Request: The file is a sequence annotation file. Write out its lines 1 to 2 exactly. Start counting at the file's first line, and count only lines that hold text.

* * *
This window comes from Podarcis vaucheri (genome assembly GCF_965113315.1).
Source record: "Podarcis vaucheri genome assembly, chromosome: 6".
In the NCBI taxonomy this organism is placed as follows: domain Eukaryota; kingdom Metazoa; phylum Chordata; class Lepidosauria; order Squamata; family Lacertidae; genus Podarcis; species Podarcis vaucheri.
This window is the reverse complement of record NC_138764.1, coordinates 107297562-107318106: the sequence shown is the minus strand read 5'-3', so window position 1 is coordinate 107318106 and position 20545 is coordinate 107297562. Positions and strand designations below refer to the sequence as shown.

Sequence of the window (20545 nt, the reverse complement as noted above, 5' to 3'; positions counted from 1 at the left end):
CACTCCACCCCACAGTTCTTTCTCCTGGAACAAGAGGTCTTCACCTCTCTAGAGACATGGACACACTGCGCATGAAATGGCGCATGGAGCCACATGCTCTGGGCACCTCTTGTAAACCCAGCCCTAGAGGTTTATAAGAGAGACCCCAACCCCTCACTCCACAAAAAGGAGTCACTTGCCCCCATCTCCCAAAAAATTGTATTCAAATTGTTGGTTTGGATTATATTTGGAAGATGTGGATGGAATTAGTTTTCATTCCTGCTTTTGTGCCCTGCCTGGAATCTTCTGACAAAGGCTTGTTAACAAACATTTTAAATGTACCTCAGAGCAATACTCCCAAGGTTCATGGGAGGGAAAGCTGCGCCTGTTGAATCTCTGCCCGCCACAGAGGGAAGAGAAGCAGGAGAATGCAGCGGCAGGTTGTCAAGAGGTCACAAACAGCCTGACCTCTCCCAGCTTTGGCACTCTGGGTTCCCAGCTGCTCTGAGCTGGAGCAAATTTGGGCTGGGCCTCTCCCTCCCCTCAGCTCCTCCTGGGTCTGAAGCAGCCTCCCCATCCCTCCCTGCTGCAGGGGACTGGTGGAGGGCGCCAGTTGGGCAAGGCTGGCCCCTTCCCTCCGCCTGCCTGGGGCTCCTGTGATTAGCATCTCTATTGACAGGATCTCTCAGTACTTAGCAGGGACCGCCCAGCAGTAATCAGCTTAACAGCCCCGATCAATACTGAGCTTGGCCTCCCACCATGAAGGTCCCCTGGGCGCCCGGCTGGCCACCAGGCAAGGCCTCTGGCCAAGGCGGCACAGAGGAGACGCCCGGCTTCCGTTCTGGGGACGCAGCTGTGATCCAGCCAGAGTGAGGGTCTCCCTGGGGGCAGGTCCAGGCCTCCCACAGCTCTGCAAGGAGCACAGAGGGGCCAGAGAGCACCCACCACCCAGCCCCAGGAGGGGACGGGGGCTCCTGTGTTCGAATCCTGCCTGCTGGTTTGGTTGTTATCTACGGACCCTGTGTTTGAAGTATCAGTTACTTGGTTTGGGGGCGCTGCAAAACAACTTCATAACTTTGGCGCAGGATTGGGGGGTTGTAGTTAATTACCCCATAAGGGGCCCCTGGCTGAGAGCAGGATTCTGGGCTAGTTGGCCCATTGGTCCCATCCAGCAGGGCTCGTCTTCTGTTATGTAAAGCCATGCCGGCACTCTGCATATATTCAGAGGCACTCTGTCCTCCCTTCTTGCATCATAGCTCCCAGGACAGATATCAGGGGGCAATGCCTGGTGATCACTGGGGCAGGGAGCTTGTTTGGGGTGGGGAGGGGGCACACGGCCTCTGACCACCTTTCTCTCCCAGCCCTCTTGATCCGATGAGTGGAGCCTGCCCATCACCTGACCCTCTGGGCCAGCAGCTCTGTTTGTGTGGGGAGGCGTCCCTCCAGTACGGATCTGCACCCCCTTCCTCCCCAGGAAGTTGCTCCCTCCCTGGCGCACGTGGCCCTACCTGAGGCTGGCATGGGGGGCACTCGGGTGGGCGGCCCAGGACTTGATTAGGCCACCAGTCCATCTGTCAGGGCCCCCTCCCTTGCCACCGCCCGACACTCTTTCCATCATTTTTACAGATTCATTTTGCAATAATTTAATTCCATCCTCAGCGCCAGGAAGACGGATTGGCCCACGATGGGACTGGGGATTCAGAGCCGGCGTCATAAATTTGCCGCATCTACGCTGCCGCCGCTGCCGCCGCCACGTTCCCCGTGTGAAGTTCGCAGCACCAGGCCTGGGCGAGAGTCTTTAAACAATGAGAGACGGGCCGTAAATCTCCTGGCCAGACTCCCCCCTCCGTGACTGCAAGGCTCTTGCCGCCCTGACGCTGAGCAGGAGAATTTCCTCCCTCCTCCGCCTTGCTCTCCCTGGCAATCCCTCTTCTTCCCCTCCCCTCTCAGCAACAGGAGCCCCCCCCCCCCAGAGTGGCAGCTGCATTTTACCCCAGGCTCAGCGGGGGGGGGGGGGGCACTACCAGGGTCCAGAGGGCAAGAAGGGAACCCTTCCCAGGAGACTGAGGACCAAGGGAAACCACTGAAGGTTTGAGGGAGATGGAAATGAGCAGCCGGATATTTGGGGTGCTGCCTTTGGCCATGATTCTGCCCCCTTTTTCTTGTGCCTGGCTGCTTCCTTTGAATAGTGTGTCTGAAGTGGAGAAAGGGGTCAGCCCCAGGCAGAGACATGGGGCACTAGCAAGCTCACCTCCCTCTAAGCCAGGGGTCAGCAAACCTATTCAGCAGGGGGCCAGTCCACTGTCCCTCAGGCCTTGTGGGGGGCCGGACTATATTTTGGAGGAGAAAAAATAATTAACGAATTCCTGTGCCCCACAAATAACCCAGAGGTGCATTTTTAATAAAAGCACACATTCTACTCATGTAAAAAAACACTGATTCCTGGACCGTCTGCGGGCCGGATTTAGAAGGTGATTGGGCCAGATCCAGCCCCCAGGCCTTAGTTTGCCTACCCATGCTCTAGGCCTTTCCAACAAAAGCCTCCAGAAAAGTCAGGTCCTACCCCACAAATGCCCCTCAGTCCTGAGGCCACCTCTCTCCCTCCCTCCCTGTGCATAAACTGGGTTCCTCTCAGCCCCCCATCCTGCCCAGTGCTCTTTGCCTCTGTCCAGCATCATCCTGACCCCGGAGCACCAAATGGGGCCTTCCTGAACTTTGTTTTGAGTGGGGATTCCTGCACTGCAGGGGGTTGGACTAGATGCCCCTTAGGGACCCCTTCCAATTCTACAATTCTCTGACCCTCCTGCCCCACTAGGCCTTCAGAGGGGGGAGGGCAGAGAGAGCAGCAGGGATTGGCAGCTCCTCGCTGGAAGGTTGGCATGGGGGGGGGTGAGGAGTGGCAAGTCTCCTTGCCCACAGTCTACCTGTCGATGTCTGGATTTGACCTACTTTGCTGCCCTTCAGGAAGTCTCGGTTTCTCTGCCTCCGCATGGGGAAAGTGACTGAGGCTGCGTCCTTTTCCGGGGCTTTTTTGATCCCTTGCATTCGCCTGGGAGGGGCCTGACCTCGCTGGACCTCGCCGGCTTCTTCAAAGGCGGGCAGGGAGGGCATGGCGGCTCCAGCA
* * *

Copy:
This window comes from Podarcis vaucheri (genome assembly GCF_965113315.1).
Source record: "Podarcis vaucheri genome assembly, chromosome: 6".